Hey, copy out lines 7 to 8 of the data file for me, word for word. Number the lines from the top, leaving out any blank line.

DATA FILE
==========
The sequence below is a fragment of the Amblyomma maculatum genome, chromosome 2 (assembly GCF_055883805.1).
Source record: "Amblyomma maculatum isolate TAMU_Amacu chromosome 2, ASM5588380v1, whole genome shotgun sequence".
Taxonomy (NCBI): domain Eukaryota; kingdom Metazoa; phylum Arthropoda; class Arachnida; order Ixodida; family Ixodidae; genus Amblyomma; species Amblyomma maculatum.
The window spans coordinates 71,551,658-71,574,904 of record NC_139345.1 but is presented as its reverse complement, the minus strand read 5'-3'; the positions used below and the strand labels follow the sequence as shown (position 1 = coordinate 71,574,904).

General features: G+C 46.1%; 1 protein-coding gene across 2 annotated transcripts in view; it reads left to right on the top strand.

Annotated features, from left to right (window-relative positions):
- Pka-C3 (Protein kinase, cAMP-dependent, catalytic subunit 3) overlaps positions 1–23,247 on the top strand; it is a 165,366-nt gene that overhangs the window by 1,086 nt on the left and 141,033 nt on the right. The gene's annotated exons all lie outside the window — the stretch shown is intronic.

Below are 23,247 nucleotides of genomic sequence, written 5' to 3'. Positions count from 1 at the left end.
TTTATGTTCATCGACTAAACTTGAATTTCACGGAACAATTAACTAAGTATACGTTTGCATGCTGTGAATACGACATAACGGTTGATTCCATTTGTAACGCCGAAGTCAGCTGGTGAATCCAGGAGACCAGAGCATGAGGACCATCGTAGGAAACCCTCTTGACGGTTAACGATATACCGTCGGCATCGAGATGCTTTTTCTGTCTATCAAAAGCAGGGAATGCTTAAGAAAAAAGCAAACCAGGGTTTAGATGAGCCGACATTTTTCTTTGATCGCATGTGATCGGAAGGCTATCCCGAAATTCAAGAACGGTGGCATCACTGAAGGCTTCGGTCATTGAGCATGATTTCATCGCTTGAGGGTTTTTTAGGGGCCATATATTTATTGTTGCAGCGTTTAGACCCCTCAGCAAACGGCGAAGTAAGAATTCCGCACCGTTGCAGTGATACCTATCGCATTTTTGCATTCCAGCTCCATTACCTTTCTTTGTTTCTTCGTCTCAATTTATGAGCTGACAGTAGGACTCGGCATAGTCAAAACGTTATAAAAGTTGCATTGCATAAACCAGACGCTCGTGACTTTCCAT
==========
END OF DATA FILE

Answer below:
- Pka-C3 (Protein kinase, cAMP-dependent, catalytic subunit 3) overlaps positions 1–23,247 on the top strand; it is a 165,366-nt gene that overhangs the window by 1,086 nt on the left and 141,033 nt on the right. The gene's annotated exons all lie outside the window — the stretch shown is intronic.

Below are 23,247 nucleotides of genomic sequence, written 5' to 3'. Positions count from 1 at the left end.